Harvest – Year A
Exodus 16:2-15; Jonah 3:10-4:11; Psalm
105:1-6, 37-45; Psalm 145:1-8; Philippians 1:21-30; Matthew 20:1-16
This year (2008) the Autumnal Equinox falls on the third Sunday in
September – proper 20 in Year A. A full harvest moon happened on
the previous Monday. The second harvest of the year is underway
in the Northern Hemisphere. On the U.S. East Coast, the effects
of three hurricanes in as many weeks – two in the Gulf and one
that scurried up the Eastern seaboard, left the air heavy with tropical
humidity, and the summer prolonged. Pumpkins and hay bales are
beginning to predominate local farm markets. The last of the
sweet corn, heirloom variety tomatoes, burgundy beans, zucchini,
eggplant, and peaches are soon to be overtaken by the squashes, apples,
sweet potatoes, and other root vegetables. Earth’s bounty is
there for the picking, canning, pickling, freezing.
Matthew’s parable of the workers in the vineyard is a harvest
story. As usual, Matthew’s pious comment at the end has nothing
to do with the point. According to the Jesus Seminar commentary
in The Five Gospels, the parable
is not about the reversal of fortune for the greedy or the
self-righteous (“the last will be first and the first last”) but about
frustrated expectations. Conventional fairness in the imperial
marketplace certainly does get turned upside down, whether from the
point of view of the rich proprietor, or the poor workers hired
throughout the day. But Jesus is talking about more than
frustrated expectations. Jesus is illustrating how In God’s realm
the reward is bestowed whenever the program is joined. That is
the nature of God’s Covenant.
“Covenant” is the defining word for all these readings, including the
“alternative” portion of the story of Jonah, and the workers in the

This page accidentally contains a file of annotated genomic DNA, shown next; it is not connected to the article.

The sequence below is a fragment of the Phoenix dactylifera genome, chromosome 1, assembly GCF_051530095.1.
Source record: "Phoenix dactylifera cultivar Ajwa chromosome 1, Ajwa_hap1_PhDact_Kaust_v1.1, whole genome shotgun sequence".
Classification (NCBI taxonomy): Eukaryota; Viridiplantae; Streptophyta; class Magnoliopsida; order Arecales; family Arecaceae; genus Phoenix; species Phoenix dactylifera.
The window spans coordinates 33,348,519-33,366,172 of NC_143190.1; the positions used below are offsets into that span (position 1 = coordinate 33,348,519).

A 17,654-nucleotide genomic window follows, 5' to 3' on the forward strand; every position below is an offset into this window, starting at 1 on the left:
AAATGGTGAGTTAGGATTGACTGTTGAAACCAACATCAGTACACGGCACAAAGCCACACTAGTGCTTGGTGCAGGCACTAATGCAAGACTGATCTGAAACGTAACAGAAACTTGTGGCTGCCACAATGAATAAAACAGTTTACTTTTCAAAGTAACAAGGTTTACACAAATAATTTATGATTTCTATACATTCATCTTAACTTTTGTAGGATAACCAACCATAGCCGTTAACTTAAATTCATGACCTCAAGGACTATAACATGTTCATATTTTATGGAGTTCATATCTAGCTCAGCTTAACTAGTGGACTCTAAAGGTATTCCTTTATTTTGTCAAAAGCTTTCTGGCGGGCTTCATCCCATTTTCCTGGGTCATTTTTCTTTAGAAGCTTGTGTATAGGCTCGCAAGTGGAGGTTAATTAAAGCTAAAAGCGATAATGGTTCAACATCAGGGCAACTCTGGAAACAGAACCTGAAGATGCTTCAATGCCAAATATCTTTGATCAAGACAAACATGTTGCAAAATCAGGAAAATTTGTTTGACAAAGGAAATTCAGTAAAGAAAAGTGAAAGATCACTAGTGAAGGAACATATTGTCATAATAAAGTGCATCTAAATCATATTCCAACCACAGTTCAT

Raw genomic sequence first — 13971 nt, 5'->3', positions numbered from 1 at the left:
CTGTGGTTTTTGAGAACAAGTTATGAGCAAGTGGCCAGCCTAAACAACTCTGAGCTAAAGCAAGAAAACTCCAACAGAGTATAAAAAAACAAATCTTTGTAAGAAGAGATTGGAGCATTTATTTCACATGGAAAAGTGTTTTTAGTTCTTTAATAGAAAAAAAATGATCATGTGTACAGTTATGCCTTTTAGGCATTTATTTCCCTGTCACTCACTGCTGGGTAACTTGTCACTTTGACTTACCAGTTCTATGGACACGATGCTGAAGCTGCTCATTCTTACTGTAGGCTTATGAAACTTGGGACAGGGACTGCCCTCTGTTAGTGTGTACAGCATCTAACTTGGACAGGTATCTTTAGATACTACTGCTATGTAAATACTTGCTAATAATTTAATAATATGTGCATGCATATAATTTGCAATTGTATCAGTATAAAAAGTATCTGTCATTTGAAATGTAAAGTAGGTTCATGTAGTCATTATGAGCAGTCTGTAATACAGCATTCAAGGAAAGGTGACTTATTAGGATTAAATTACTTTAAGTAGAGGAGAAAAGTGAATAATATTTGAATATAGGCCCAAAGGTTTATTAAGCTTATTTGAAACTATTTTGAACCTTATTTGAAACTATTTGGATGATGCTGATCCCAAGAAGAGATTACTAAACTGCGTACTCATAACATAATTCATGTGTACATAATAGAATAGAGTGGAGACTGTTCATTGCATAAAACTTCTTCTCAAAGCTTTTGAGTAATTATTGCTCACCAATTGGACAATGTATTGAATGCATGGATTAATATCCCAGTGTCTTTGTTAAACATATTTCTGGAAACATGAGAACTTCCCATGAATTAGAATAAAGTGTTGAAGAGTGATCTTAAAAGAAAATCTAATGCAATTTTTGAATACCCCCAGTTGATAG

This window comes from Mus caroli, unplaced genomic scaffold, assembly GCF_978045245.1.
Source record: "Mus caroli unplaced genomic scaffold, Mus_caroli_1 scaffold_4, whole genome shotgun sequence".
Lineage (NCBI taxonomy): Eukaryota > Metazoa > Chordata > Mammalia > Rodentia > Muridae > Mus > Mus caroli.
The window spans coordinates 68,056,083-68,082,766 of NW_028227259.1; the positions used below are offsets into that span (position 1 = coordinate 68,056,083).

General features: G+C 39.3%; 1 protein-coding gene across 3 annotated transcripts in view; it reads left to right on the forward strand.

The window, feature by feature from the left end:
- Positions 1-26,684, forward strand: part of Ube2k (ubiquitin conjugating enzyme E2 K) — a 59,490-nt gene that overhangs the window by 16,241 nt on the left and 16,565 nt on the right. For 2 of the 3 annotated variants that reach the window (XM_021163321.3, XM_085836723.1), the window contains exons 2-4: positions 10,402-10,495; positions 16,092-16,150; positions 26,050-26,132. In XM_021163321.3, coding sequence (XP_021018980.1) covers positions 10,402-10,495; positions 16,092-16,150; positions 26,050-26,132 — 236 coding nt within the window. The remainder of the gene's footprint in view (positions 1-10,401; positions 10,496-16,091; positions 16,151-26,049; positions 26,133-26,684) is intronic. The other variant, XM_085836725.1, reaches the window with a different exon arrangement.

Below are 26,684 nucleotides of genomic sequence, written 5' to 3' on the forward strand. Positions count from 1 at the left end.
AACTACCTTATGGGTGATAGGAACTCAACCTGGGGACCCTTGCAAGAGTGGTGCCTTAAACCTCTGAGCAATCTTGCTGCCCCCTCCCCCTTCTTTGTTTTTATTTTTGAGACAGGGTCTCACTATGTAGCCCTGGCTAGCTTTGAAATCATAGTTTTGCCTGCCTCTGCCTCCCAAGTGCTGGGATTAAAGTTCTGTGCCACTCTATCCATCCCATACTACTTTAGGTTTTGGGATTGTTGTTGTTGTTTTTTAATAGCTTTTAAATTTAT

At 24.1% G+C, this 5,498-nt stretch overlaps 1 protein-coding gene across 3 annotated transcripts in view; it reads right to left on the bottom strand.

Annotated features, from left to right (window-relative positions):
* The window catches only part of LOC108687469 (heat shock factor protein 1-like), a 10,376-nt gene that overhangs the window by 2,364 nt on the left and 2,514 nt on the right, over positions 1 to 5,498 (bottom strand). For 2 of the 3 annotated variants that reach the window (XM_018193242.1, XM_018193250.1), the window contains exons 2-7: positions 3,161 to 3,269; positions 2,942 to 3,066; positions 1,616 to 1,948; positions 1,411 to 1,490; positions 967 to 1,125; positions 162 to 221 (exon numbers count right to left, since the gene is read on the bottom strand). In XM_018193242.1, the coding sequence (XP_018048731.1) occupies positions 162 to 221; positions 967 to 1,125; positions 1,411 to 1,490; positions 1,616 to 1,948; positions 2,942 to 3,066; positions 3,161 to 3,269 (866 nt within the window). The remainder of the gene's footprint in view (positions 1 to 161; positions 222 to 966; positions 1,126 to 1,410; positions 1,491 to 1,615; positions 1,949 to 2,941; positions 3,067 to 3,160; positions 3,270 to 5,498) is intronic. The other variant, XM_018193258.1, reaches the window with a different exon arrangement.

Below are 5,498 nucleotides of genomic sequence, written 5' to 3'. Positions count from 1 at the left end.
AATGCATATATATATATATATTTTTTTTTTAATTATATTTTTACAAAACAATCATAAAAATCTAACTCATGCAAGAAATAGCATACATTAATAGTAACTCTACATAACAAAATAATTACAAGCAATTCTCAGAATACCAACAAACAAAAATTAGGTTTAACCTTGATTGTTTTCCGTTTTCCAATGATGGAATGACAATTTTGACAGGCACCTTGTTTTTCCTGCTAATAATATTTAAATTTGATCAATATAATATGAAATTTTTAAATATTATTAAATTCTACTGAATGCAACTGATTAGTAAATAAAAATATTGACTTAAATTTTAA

vineyard. In the Exodus story, the Covenant is clear, as God
makes sure the people have the food they need for the day.
Covenant is not so clear to Jonah, who is clueless from beginning to
end. How can you throw a tantrum over a bush that is here today
and gone tomorrow, God asks, when there are 120,000 people whose
ignorance keeps them in bondage? Never mind the non-sequitur about the animals in
sackcloth (Jonah 3:8) –
perhaps they were in solidarity with the people who realized they
needed to sign onto God’s Covenant in order to save themselves.
The part Jonah failed to realize is that God’s Covenant is extended to
everyone who turns to God’s way of distributive justice. No
questions asked, no retribution for past sins required.
Read superficially, this feels suspiciously like “cheap grace.”
Certainly that is what Jonah thought. If God is going to settle
for cheap grace, Jonah would prefer to be dead, thank you very
much. The deadbeats hanging around the well all day, pinching the
women, get the same wages as the pious ones who worked from dawn.
The proprietor looks like a typical CEO, cheating his workers with
bait-and-switch promises of a days’ pay for a days’ work without
defining the length of the day or the rate. How fair or just is
that? It’s just like the old miscreant on his deathbed who
confesses Jesus as Lord, and the angels waft him to heaven.
Dietrich Bonhoeffer, who wrote the book on Grace, says: “The essence of grace, we
suppose, is that the account has been paid in advance; and, because it
has been paid, everything can be had for nothing. . . . Cheap grace
means grace as a doctrine, a principle, a system. It means
forgiveness of sins proclaimed as a general truth . . . An intellectual
assent to that idea is held to be of itself sufficient to secure
remission of sins. . . .” The key in Matthew’s parable is the
timing. God’s reward is paid as soon as the worker agrees to the
bargain. And what is the bargain? To be first? To be
last? Far from a position in line, the bargain – the Covenant –
is in Bonhoeffer’s words, true (costly) grace: “the Incarnation
of God.” When Paul says in Philippians 1:21, “For to me, living
is Christ and dying is gain,” he is talking about incarnation – taking
on the life and the purpose and the work that Jesus did. In